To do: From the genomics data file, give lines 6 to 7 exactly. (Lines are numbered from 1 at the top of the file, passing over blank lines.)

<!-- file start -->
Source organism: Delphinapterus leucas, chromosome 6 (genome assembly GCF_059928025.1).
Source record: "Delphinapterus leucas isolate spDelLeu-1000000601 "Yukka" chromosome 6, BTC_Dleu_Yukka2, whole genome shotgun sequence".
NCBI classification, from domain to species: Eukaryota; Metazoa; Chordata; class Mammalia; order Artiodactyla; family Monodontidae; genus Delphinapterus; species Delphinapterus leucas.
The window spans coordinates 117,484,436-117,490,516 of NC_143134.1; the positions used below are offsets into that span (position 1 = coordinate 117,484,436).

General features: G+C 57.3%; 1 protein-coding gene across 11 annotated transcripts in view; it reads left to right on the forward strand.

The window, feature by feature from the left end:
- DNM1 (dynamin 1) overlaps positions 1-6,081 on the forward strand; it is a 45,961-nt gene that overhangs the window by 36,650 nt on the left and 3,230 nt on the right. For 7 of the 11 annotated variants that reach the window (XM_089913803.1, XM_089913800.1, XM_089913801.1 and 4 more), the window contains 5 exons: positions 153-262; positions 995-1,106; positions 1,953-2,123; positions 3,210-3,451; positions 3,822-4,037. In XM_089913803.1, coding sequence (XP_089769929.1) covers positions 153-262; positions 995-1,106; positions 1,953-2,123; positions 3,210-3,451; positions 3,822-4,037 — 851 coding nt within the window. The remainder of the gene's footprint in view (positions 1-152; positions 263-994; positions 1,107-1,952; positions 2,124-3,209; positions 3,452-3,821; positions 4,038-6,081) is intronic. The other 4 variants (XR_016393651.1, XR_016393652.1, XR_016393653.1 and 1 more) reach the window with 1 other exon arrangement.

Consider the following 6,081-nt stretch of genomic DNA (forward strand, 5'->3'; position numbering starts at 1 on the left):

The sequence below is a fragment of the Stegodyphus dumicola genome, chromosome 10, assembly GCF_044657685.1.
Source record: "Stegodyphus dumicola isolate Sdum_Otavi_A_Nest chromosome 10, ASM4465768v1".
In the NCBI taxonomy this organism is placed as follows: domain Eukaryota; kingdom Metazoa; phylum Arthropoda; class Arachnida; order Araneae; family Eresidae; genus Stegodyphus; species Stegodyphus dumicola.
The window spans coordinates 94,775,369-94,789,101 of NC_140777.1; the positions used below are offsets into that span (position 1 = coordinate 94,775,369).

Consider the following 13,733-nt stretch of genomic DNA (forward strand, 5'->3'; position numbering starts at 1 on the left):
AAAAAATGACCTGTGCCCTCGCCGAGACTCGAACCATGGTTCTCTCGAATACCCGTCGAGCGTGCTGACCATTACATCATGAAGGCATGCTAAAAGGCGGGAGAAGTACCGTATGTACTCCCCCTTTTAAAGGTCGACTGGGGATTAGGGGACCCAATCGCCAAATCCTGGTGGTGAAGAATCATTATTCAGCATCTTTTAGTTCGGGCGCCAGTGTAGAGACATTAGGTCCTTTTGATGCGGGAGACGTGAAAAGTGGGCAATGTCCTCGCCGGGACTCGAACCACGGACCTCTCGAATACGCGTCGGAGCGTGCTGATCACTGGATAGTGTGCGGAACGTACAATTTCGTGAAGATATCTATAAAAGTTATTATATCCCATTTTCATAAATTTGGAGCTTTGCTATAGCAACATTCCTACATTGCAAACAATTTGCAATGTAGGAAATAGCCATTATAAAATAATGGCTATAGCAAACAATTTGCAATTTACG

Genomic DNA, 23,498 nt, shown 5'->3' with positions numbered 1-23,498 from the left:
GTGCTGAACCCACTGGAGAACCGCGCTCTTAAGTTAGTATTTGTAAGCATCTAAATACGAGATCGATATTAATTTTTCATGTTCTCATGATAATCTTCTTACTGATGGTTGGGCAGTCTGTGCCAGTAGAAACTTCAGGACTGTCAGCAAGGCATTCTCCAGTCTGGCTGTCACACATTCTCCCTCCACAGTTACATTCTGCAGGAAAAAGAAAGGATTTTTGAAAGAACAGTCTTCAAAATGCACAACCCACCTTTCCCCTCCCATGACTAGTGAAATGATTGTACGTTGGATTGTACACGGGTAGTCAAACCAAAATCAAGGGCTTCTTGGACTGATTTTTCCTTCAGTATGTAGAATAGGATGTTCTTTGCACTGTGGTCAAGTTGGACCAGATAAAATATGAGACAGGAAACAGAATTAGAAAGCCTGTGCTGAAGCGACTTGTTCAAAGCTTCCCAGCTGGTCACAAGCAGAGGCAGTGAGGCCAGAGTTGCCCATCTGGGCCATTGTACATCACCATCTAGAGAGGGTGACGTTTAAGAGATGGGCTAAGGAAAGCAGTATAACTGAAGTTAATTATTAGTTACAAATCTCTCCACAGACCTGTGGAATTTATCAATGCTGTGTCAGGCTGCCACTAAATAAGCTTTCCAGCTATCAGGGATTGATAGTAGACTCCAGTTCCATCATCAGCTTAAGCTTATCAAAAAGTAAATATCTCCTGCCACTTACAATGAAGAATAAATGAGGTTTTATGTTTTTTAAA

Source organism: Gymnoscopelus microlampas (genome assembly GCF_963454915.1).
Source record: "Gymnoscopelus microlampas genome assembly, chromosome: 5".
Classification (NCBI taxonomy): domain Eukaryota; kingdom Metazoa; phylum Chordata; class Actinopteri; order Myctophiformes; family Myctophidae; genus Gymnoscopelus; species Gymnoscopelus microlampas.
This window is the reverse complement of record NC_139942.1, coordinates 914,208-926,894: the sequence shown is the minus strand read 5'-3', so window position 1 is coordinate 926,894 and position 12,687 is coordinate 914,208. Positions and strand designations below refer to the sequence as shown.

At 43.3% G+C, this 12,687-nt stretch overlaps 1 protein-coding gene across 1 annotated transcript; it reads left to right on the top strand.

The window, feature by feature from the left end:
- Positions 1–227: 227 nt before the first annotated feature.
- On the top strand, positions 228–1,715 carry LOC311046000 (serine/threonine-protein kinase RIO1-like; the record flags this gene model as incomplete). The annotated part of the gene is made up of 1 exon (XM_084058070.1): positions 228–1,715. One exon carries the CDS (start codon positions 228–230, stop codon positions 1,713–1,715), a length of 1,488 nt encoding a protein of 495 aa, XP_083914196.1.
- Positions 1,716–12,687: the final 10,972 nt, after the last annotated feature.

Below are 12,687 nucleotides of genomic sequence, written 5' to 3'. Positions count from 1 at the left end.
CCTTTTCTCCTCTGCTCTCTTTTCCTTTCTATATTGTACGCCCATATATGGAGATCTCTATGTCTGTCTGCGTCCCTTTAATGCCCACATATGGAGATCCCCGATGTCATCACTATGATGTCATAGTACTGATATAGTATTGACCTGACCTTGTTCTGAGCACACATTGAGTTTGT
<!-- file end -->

The window, feature by feature from the left end:
- DNM1 (dynamin 1) overlaps positions 1-6,081 on the forward strand; it is a 45,961-nt gene that overhangs the window by 36,650 nt on the left and 3,230 nt on the right. For 7 of the 11 annotated variants that reach the window (XM_089913803.1, XM_089913800.1, XM_089913801.1 and 4 more), the window contains 5 exons: positions 153-262; positions 995-1,106; positions 1,953-2,123; positions 3,210-3,451; positions 3,822-4,037. In XM_089913803.1, coding sequence (XP_089769929.1) covers positions 153-262; positions 995-1,106; positions 1,953-2,123; positions 3,210-3,451; positions 3,822-4,037 — 851 coding nt within the window. The remainder of the gene's footprint in view (positions 1-152; positions 263-994; positions 1,107-1,952; positions 2,124-3,209; positions 3,452-3,821; positions 4,038-6,081) is intronic. The other 4 variants (XR_016393651.1, XR_016393652.1, XR_016393653.1 and 1 more) reach the window with 1 other exon arrangement.